Bayesian analysis is an alternative to NHST that updates the probability of a hypothesis as you collect more information. I’m not well versed in it so I’m going to steer you to a definition from I’ve been curious about how Bayesian analysis can be applied to evaluation and more and more examples of it being used are popping up every day (here is one such example that I have recently read).

I’ve been wanting to learn about Bayesian methods and apply them to a current project but just haven’t had the time to delve into a textbook on my own. I was quite happy to see that Coursera will be offering a course starting Aug 29th and wanted to share it with others who may be interested. You can use either R or Excel for the coursework.

In the meantime, please share any examples of Bayesian analysis in evaluations below! I would love to check them out!

data viz tools

Awhile ago I posted about the data viz catalogue. It’s a neat resource that helps you choose a visualization that best tells the story of your data. The creator has recently posted a roundup of the 20 best tools for data visualization. It includes tools that have no coding required as well as tools for developers. There were definitely a couple that were new to me and I look forward to checking them out.

On my 2016 to-do list: learn enough coding that I can play around with the dev tools.

Recap (and downloads) from the Recreation Connections Manitoba conference

I had a lot of fun yesterday presenting at the Recreation Connections Manitoba conference. I presented a two hour workshop designed to give a “crash course” in developing a program theory and measuring program impact. If you attended the workshop and are looking for the handout, you can download it here.

It was so interesting to hear the wide variety of programs that the attendees were working on…everything from composting to an after-school program with children. I also really enjoyed talking about the different challenges that were faced when it came to measurement, such as response rates, adapting measurement tools for children, juggling limited resources, and survey bias. Rest assured that these are issues that most (all?) evaluators face! We talked about some ideas in the workshop, but I want to expand on these in future blog posts.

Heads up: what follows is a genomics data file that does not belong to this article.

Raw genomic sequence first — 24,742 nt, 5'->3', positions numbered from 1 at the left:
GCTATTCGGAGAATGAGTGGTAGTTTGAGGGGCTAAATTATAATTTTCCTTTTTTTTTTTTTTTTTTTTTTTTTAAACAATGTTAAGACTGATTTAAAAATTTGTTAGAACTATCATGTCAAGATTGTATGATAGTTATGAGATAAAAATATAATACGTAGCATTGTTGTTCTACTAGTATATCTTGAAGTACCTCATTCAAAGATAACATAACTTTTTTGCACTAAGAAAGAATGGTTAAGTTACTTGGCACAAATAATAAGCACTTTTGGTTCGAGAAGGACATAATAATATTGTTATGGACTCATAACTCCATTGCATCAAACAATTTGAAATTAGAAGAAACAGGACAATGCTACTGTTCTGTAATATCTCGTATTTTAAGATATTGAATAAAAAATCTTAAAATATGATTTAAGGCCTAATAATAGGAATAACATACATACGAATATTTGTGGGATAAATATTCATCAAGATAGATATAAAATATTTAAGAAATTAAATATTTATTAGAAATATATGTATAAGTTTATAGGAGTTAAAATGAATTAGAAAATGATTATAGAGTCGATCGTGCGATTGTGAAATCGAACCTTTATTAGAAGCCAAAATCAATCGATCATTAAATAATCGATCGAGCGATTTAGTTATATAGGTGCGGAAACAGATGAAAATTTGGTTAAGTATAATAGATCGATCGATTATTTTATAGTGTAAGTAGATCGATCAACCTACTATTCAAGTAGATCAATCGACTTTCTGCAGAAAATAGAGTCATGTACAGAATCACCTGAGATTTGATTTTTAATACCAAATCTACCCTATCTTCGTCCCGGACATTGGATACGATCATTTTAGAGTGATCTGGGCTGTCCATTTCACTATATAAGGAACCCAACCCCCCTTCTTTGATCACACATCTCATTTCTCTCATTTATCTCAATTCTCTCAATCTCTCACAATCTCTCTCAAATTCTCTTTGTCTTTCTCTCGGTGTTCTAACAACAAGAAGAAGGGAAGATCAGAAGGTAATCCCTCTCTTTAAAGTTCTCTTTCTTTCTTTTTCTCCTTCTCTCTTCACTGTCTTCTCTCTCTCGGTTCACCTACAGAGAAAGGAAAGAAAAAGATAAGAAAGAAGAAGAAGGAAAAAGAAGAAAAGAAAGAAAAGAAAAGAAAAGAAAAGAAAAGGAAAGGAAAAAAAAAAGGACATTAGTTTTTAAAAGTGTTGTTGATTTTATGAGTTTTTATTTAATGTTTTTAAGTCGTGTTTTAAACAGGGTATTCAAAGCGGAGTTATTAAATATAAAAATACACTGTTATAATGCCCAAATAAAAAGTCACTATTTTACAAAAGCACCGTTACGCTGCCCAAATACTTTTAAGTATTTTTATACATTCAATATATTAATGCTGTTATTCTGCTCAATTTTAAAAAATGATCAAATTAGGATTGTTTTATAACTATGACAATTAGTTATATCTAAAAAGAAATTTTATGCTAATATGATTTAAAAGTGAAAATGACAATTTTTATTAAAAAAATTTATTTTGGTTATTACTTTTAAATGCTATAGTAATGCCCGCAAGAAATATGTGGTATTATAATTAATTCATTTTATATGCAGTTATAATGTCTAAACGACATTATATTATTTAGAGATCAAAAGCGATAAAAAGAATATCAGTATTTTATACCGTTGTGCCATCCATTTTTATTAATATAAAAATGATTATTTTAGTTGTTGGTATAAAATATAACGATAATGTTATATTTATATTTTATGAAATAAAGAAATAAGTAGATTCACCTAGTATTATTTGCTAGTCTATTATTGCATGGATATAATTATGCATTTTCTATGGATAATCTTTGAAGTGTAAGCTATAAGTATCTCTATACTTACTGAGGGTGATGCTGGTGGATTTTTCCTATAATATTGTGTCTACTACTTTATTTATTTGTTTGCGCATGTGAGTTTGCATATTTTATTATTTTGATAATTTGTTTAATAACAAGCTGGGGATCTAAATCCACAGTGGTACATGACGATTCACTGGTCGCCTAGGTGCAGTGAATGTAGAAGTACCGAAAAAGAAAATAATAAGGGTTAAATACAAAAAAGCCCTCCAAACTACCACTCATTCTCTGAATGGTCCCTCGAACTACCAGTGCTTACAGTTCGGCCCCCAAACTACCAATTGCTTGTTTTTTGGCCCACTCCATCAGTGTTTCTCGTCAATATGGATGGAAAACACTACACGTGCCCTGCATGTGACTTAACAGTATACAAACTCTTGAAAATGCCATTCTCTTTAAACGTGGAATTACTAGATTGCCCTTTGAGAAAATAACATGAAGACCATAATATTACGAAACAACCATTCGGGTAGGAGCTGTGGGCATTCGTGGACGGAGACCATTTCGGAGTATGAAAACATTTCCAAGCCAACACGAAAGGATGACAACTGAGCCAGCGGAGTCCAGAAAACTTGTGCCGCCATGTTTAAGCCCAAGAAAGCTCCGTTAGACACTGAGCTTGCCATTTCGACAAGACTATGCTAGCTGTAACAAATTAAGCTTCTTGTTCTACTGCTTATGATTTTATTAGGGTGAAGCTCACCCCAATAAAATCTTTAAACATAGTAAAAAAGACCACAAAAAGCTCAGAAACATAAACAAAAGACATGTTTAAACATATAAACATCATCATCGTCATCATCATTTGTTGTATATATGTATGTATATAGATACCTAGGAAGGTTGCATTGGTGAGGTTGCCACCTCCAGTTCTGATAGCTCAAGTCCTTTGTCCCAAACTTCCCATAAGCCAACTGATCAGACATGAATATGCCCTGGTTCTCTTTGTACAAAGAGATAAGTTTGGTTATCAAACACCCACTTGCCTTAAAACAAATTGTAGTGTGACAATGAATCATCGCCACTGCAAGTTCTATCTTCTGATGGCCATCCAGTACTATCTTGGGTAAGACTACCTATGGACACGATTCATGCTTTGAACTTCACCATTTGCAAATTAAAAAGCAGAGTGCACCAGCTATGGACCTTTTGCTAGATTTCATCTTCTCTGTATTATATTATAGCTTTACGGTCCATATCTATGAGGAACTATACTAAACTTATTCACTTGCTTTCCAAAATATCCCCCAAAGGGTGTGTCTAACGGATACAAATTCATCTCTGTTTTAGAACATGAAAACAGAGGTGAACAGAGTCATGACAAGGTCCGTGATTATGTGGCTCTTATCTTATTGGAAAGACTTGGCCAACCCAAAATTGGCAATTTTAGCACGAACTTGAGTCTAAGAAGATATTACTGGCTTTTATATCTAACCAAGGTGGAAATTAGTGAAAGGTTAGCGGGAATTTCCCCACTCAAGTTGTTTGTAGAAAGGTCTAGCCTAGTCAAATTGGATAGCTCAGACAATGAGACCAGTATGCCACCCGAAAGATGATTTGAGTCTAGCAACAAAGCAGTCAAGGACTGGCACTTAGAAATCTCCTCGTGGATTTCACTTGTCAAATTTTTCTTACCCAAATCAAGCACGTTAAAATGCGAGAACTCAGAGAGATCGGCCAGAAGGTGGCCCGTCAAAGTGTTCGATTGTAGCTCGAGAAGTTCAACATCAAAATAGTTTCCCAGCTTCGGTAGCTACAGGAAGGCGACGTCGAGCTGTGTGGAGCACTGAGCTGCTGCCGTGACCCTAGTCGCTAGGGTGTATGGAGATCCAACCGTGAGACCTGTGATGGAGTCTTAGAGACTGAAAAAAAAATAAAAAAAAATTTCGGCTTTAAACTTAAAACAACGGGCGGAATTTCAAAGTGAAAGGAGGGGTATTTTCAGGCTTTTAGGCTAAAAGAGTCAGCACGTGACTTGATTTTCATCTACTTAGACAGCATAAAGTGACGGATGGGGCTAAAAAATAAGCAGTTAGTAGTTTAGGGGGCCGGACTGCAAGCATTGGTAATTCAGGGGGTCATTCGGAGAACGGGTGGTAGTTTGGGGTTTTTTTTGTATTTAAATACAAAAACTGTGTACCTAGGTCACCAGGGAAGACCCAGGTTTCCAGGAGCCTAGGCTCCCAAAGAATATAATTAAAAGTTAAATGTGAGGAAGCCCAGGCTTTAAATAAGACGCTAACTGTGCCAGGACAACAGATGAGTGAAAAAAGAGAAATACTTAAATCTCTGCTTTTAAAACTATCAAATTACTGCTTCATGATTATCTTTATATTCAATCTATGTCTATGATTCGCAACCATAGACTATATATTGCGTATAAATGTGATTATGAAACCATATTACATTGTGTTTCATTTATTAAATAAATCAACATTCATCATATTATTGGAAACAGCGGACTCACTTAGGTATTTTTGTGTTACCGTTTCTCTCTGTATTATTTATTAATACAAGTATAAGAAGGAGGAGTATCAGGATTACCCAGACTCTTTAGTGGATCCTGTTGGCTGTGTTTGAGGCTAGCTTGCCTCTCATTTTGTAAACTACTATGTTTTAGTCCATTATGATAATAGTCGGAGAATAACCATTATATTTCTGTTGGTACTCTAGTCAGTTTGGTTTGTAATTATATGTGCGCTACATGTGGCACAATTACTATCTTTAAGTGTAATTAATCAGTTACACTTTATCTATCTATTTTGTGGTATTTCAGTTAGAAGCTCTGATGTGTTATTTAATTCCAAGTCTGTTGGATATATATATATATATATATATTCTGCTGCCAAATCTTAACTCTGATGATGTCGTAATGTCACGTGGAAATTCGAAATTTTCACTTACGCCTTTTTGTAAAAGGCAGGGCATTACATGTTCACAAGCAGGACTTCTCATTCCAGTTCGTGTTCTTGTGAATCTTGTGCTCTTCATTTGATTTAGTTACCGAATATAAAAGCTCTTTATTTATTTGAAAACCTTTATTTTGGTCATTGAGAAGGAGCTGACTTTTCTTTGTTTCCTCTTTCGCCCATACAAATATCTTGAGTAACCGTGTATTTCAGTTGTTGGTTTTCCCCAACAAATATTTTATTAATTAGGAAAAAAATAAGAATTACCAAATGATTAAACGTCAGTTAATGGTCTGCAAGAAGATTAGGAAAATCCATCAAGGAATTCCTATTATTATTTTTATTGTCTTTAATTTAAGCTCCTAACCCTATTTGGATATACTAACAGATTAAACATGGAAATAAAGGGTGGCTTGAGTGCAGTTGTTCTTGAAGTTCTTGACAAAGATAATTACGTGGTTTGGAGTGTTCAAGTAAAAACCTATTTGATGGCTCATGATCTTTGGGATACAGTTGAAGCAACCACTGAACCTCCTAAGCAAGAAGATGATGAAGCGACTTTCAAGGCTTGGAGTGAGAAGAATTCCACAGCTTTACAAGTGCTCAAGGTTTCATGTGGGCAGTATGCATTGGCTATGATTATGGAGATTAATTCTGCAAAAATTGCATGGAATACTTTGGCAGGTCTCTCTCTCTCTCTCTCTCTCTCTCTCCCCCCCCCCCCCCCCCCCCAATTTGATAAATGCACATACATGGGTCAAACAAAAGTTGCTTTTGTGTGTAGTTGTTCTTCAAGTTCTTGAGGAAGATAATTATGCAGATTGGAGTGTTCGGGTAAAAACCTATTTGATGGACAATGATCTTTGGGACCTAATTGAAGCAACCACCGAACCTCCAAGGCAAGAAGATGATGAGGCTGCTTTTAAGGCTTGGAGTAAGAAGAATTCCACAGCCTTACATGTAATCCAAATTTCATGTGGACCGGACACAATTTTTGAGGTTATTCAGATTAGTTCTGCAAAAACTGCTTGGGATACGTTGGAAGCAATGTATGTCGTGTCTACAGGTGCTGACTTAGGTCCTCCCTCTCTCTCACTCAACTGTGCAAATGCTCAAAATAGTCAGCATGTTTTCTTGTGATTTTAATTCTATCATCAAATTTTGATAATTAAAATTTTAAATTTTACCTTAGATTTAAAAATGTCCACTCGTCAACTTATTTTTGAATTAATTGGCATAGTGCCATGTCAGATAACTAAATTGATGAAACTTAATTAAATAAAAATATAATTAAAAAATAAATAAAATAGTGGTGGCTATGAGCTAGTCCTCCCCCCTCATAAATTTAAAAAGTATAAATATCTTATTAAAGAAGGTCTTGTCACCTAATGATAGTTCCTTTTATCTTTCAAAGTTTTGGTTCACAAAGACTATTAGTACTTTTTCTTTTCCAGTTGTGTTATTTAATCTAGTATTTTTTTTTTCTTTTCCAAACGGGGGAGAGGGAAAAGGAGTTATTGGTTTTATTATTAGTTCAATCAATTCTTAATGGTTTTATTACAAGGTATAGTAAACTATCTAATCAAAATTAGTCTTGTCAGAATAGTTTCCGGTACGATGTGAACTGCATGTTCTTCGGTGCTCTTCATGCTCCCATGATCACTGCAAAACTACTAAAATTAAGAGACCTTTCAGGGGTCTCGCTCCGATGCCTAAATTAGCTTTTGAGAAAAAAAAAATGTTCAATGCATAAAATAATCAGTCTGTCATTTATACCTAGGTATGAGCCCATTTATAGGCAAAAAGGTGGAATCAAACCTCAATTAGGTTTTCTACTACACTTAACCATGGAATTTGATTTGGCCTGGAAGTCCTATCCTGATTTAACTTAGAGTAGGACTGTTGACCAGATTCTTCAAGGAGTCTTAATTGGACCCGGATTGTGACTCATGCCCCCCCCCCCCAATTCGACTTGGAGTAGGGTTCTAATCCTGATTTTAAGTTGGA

Thanks for the great time, Winnipeg!

Developing valid self-report measures

Self-reported measures (i.e., respondents read the question and select a response by themselves) are pretty common in evaluation. They are relatively cheap and easy to administer to a large group of people. It’s a lot easier to email a survey link than it is to hire and train a team of research assistants to follow and observe your participants and record their observations.

Some purists are quick to dismiss self-reported data. Studies have shown that people are not very honest when it comes to self-reporting their college grades, height and weight, or seat belt usage, among other things. Some problems with self-report data include:

Social desirability bias: Self-report measures rely on the honesty of your participants. “Social desirability bias” is a fancy way of saying, generally speaking, people want to present themselves in the best light possible. If your survey is asking about a sensitive topic, such as exercise frequency, eating habits, or alcohol consumption, participants might not be truthful in their responses. One way to combat this is to make questionnaires anonymous.